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"Airborne aicraft carriers" Topic

17 Posts

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1,692 hits since 31 Aug 2012
©1994-2018 Bill Armintrout
Comments or corrections?

Personal logo John the OFM Supporting Member of TMP31 Aug 2012 5:06 p.m. PST
Personal logo Editor in Chief Bill The Editor of TMP Fezian31 Aug 2012 5:17 p.m. PST

Can we send one through a warp gate?

Personal logo John the OFM Supporting Member of TMP31 Aug 2012 5:20 p.m. PST

I have seen stranger things sent through a warp gate.

Timbo W31 Aug 2012 5:28 p.m. PST

That's no warp gate!!

Lentulus31 Aug 2012 5:37 p.m. PST

Don't forget the civilian applications


jpattern231 Aug 2012 8:05 p.m. PST

Parasite fighters, what's not to love?

Texas Jack01 Sep 2012 1:49 a.m. PST

I just wonder how effective small fighters would have been in real combat situations where they would more than likely be going against land based aircraft. Doesn´t matter though, Sparrow Hawks are cool!

GarrisonMiniatures Inactive Member01 Sep 2012 2:44 a.m. PST

Indiana Jones did OK with one.

Twig6601 Sep 2012 3:28 a.m. PST

There are examples going back to WWI.

The Porte Baby from Felixstowe;


Airship experiments at Great Yarmouth;


Mark 1 Supporting Member of TMP03 Sep 2012 4:36 p.m. PST

The Russians actually flew a few missions with the Tb-3 using "parasite fighters" during WW2. But they used I-16 monoplanes, not I-15 biplanes.

The missions were not resounding successes, to my understanding.

One particular use was in bombing Romanian oil fields. The I-16s were configured with bombs. The Tb-3s flew them to Ploesti, then released them for dive-bombing attacks, then picked them up and flew them home. Something like 4 bombers made the run … not enough to make anything more than a footnote in history.

The bombers could actually carry MORE fuel in this configuration, because the fighters' engines helped a lot on take-off.

Or so I have read.

(aka: Mk 1)

Mark 1 Supporting Member of TMP03 Sep 2012 10:00 p.m. PST

OK, looking at my sources, it seems I was mistaken. The configuration with I-16s for dive-bombing did not allow the fighters to re-attach. They would be carried by the bombers, released to make their attacks, and then they would fly home under their own power.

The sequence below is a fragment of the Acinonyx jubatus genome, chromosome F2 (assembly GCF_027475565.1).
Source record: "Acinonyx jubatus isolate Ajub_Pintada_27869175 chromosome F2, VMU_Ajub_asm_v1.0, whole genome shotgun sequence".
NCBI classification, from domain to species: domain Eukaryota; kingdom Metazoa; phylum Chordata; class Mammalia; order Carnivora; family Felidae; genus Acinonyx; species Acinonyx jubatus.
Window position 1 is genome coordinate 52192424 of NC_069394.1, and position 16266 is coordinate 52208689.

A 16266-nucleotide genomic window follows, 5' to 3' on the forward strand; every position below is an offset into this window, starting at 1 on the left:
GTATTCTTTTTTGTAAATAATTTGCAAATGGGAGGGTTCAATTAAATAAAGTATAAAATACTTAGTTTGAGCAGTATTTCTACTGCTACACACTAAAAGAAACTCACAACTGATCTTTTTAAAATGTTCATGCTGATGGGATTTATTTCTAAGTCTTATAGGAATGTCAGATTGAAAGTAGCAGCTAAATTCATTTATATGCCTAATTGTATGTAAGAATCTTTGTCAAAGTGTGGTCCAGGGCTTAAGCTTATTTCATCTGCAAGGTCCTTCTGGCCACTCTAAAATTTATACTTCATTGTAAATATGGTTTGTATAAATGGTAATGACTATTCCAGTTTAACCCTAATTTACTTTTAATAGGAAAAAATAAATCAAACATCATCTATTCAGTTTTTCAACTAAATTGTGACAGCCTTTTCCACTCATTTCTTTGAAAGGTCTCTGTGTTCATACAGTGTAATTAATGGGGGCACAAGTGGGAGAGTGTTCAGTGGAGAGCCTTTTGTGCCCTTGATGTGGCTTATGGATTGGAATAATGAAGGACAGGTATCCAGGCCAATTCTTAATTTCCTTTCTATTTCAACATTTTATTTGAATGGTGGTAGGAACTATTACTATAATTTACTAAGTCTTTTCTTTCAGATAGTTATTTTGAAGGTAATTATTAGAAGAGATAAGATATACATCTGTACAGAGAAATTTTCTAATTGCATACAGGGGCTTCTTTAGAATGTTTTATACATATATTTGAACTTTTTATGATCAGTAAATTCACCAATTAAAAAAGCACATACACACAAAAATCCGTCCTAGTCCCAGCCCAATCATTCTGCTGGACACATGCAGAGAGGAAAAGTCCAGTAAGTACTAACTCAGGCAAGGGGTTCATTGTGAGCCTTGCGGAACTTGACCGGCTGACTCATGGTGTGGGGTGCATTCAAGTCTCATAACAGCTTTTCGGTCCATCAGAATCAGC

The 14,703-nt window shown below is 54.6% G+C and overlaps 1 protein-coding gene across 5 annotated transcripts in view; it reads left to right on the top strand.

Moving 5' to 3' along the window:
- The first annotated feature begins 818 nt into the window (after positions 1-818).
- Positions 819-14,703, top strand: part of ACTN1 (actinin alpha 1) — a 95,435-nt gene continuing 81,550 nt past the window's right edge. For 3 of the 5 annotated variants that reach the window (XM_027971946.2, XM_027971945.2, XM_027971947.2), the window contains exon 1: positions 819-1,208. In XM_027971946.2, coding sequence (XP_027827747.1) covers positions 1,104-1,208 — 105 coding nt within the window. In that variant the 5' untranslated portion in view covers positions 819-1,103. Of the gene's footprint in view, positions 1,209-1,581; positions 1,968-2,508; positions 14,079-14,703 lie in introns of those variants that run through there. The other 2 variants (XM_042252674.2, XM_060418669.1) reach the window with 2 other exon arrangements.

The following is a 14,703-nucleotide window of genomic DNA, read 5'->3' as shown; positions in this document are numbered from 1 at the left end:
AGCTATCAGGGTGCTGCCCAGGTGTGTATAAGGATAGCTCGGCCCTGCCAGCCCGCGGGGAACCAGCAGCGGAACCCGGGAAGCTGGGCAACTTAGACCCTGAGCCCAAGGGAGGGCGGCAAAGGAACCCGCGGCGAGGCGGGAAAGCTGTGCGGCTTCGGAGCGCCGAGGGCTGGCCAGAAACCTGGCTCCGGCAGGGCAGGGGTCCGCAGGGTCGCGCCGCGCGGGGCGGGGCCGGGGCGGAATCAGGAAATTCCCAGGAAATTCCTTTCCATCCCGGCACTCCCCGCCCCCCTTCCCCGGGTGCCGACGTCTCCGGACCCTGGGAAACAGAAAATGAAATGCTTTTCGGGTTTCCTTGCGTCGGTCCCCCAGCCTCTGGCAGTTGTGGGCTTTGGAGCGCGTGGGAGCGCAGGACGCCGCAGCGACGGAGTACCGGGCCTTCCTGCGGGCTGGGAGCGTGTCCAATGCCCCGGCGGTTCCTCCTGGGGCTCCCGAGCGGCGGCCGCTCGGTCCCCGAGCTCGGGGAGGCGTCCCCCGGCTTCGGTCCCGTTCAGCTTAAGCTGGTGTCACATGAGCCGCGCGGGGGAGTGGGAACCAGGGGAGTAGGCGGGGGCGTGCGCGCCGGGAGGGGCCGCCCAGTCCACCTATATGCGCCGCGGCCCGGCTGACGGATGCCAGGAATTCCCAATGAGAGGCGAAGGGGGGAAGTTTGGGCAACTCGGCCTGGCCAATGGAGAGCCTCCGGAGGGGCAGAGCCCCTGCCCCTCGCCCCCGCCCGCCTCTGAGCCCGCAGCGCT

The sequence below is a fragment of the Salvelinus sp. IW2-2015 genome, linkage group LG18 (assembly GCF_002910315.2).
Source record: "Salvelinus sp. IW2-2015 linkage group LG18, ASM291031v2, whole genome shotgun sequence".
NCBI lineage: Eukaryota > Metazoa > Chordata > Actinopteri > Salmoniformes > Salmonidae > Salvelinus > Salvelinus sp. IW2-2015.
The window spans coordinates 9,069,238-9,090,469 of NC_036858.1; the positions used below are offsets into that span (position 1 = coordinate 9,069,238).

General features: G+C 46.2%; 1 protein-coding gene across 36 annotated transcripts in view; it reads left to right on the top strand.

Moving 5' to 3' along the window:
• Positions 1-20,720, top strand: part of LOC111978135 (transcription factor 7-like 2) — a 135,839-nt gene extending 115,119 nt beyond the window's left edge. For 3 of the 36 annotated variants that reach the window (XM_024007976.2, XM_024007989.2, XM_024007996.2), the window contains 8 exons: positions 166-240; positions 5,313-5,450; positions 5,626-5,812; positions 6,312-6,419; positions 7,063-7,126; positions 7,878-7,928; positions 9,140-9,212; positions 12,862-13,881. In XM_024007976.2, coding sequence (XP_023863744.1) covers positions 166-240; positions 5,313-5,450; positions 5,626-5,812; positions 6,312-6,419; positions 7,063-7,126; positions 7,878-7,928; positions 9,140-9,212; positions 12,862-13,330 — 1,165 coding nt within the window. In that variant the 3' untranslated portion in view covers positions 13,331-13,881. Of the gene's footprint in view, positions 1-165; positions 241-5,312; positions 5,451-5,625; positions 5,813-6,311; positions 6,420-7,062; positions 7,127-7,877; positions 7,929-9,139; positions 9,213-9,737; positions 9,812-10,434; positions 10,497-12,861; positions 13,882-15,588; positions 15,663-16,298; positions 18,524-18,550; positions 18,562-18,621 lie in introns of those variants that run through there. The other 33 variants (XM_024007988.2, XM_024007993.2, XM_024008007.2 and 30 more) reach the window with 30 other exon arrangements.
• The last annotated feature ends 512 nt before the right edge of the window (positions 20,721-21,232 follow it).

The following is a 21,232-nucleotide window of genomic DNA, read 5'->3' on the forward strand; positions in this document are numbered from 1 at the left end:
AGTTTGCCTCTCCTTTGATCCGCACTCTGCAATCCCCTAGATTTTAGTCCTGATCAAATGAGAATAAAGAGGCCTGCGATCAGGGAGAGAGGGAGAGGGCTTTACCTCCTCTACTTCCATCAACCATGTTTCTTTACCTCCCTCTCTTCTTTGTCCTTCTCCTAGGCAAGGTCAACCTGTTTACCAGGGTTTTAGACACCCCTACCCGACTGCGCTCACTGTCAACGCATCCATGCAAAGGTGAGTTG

The parasite mounting did offer 2 key advantages:
1) It allowed the fighters to carry 250kg bombs for dive-bombing attacks, whereas taking off on their own they could not manage more than 100kg of bombs.
2) It extended the combat range of the I-16 dive-bomber by some 80%.

My recollection of the attacks on the Romanian oil facilities was in error too. They did not hit the facilities at Ploesti. Rather, the first attack was against the oil depot at Konstanta, and only 2 carrier planes made it to the target area, releasing their 4 fighter dive-bombers. Two raids were also flown against the King Carol I bridge, which carried the Konstanta-Ploesti oil pipeline, bringing down a span of that bridge after numerous conventional attacks by heavy bombers had failed to hit the bridge.

All in all the parasite fighter dive-bomber planes flew something like 30 raids, before standing down in mid-1942 due to the vulnerability of the Tb-3 bombers, even though losses were light, and the I-16 fighters claimed several Me-109s on their trips home.

Might make for some interesting scenarios for air-to-air wargames.

(aka: Mk 1)

Mark 1 Supporting Member of TMP15 Sep 2012 3:18 p.m. PST

BTW – the USS Macon, a dirigible which carried parasite fighter aircraft for the US Navy during the inter-war period, used to be based in the great airship hangers at Moffit Field Naval Airstation in Sunnyvale, CA.

The zepplin hangers at Moffitt are a familiar sight to anyone who has been to the south San Francisco Bay Area. The field is no longer a naval air station, but rather is a NASA facility now. But the giant airship hangers are still there, and can be seen from 20 miles away.

And now, one of those enormous buildings is again doing the duty it was originally intended to perform. There is a zepplin that flies the skies of the SF Bay Area, and it is housed in one of the great airship hangers at Moffit.

Seems like you are in a time warp when you drive by on the Bayshore Freeway (US 101), look off to the east, and see a zepplin being pulled into a gigantic airship hanger.


Lion in the Stars16 Sep 2012 12:19 p.m. PST

Yeah, those are some crazy-big hangars (been past them a few times). Didn't mythbusters rent one for the 'helium-filled football' test?

Kaoschallenged Inactive Member16 Sep 2012 12:48 p.m. PST

I love visiting the Tillimook Air Museum here in Oregon.
"Hangar B" is the largest clear-span wooden structure in the world. Robert




Mark 1 Supporting Member of TMP16 Sep 2012 1:37 p.m. PST

Hangar 1 at Moffett is similar to Hangar B. Unbelievably big building. I took a hot air baloon ride INSIDE hangar 1 once. Went up to a dizzying height (for being in a little wicker basket), and was inside the whole time!

They used to keep a whole active-service squadron of P-3 Orian sub-patrol planes in one of the other hangars. 12 4-engined turbo-prop aircraft, on alert, ready to role, all inside one building. And it wasn't even the biggest of the hangars!

But it is remarkable now, to see the zepplin that flies the bay area skies, coming in to land, and buing man-handled into one of those hangars. Just like being in a time-warp.

(aka: Mk 1)

Biggles downunder Inactive Member18 Oct 2012 12:08 a.m. PST

If you have seen the animated movie 'Up'… :)

david alcock Inactive Member09 Nov 2012 10:24 a.m. PST

BRITAIN had a project in the sixties to carry 3 FOLLAND GNAT fighters armed with nukes under an AVRO VULCAN bomber "before cruise missiles worked"one way trip for the GNATS drop the bomb and head for home or a sub offshore and pray!!

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